Business-like, isn't he?



Columbia Journal

    Windows Vista: worth waiting a little longer for

    by  Alan Zisman (c) 2007 First published in Columbia Journal September 2007

    Software supergiant Microsoft wants you... on January 30th they released new versions of both Windows Vista replacing Windows XP (and earlier versions) and Office 2007 replacing earlier versions of the widely-used office suite.

    Buy-in can be expensive; while a variety of versions of both Vista and Office 2007 are on the market, top of the line Office Professional 2007 lists for CDN$759,  while Vista Ultimate is listed at CDN$499. Lower upgrade pricing is available for users moving up from older Windows or Office versions, and some users may find the so-called Home and Student version of Office 2007 offers good value for $199 (and no real checks that you have a student or are using it at home... wink, wink). (Large businesses, of course, will pay much less if they bulk-order licenses).

    No matter which version you get, be aware of Product Activation- a technology Microsoft is using the ensure that you can't buy a single copy of the software and install it on multiple computers. Your Windows license limits you to using it on one computer; most versions of Office allow you to install it onto two computers- typically one at home and the other at work, or a laptop and a desktop, as long as both copies aren't in use at the same time. (The Home and Student license allows up to three installations). While legal, these multiple Office installations may involve making a toll-free phone call, and explaining your situation in order to get a 50-digit (!) key to type into the computer. Failure to activate your copy will cause it to shut down within a short time.

    I've been working with both of these products since last summer, installing and using both pre-release and final versions. Each represents thousands of hours of work by a veritable army of programmers along with input from usability studies and thousands of beta testers. Each sports a number of features that are improvements over previous versions. But each should carry a warning sticker reading something like: “Are you really sure you're ready for this?” We'll look at Windows Vista now and Office 2007 next issue.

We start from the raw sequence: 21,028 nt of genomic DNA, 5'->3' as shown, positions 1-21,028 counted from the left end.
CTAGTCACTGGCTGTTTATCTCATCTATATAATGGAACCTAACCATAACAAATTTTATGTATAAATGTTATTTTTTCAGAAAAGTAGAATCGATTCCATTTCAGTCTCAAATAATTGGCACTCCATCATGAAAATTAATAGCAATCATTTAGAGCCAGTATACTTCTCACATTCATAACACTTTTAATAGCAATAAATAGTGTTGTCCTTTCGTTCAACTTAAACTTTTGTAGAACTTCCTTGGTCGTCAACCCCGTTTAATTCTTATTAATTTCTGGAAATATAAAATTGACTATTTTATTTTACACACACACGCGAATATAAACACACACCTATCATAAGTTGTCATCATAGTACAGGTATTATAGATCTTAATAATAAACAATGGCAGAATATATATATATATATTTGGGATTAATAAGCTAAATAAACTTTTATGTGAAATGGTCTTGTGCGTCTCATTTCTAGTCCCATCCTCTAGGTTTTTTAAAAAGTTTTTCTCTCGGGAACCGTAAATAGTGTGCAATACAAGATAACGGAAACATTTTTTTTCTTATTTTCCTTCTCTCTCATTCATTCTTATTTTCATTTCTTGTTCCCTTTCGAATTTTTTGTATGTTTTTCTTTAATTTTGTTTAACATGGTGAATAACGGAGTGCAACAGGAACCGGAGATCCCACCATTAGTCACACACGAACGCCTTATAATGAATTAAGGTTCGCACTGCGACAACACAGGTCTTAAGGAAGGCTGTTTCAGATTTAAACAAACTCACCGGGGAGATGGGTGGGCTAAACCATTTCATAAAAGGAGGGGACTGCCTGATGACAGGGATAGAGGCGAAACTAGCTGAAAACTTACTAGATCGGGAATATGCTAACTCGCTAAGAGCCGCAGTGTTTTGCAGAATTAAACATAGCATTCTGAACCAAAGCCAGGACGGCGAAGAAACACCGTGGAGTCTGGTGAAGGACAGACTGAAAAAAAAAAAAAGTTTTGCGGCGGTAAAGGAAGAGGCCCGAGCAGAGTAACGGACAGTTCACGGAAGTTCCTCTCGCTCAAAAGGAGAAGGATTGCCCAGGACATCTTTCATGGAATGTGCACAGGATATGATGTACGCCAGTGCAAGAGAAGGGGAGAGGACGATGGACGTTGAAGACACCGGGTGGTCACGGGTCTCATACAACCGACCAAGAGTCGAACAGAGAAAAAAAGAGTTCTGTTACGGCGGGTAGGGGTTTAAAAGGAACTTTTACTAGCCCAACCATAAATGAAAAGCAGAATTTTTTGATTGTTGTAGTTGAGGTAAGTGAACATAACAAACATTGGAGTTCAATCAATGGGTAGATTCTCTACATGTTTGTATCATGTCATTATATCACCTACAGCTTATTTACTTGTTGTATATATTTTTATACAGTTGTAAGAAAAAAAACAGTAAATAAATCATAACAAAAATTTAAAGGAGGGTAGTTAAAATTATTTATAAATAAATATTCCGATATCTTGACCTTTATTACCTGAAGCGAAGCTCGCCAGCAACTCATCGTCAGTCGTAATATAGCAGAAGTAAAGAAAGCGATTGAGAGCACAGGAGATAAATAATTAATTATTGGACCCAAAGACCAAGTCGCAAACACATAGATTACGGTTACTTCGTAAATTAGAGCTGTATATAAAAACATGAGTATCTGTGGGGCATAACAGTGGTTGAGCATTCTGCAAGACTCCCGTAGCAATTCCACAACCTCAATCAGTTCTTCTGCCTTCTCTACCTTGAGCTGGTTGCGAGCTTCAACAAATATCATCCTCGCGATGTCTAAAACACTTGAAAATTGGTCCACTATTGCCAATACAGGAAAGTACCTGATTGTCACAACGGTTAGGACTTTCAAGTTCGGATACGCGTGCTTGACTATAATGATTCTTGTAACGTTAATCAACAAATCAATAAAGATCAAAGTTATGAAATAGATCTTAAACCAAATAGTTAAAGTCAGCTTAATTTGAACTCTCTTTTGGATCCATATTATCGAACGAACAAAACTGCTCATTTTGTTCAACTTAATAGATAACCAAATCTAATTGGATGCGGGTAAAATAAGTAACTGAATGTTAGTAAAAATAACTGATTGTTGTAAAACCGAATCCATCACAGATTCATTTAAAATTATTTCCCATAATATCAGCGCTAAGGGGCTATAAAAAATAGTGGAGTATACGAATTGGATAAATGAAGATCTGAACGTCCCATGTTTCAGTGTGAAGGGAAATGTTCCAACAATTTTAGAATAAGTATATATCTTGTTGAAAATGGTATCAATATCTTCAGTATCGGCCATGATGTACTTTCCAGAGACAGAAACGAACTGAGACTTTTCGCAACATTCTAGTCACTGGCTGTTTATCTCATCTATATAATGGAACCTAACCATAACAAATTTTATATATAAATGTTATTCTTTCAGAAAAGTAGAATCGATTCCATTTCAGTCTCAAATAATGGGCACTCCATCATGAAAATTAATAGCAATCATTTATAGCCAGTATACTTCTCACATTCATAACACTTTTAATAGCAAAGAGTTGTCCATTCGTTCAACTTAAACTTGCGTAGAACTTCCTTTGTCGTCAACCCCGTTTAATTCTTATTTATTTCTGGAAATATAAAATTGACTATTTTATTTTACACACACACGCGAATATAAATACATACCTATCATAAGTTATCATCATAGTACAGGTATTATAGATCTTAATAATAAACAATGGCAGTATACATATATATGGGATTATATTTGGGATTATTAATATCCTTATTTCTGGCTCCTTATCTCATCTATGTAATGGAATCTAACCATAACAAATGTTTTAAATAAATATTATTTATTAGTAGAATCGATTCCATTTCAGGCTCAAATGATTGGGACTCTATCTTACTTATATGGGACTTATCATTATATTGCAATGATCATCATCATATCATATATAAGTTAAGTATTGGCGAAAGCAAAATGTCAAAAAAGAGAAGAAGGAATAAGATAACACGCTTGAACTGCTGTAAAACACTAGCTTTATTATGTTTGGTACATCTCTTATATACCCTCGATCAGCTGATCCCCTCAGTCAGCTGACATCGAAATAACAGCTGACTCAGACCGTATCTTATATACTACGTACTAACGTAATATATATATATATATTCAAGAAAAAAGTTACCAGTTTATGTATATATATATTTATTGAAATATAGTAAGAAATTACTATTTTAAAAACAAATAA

While Windows XP Home and Professional version is used by untold millions of users, despite umpteen patches it has some fundamental security weaknesses. It lacks built-in support for the latest Internet standards and new hardware (for instance, Windows XP  can't even play a DVD without the purchase of additional software). And new computer hardware is simply capable of looking much better than XP, which was designed for the hardware of 5 years ago.

    Vista packs a lot more into the package- Microsoft is including a slew of new applications for managing photos, playing and creating DVDs, and more. Special effects using transparency and 3D make Vista a very pleasant and attractive on-screen working environment. Security is improved: Windows Firewall is (finally) adequate, and anti-spyware (but not anti-virus) is built-in.

    But this assumes you've got adequate computer horsepower. The computer you bought just a couple of years ago that's running XP just fine may cough and sputter if you install Vista. A clean Vista installation requires over 10 GB of hard drive space, for instance- before you add any applications or data. Plan on having at least 1 GB of memory on your computer. And the video hardware in many recent (and even current) computer models may only run Vista with those eye-catching special effects turned off. Check to test whether your computer is 'Vista ready'.

    And despite all the usability testing, Microsoft has, in my opinion, messed up one key area of making Vista more secure. A feature known as User Account Control requires user to approve potentially dangerous actions; this is designed to help prevent viruses or spyware from automatically installing themselves without the user's knowledge, as they too often can on XP. The Mac and Linux have something similar, asking for passwords before most programs can install.

    UAC doesn't ask for passwords however, making it more easy for malware to get around it. But its requests for authorization pop up in all sorts of other – mostly benign- situations like renaming or deleting a desktop icon. As a result, UAC will annoy users without dramatically increasing security.

    A decade or so ago, eager customers lined up at midnight to be the first to get Windows 95. I'd be surprised if anyone lines up to get a copy of Vista. It will probably come pre-installed on the next computer you buy; You probably should wait until then.

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Alan Zisman is a Vancouver educator, writer, and computer specialist. He can be reached at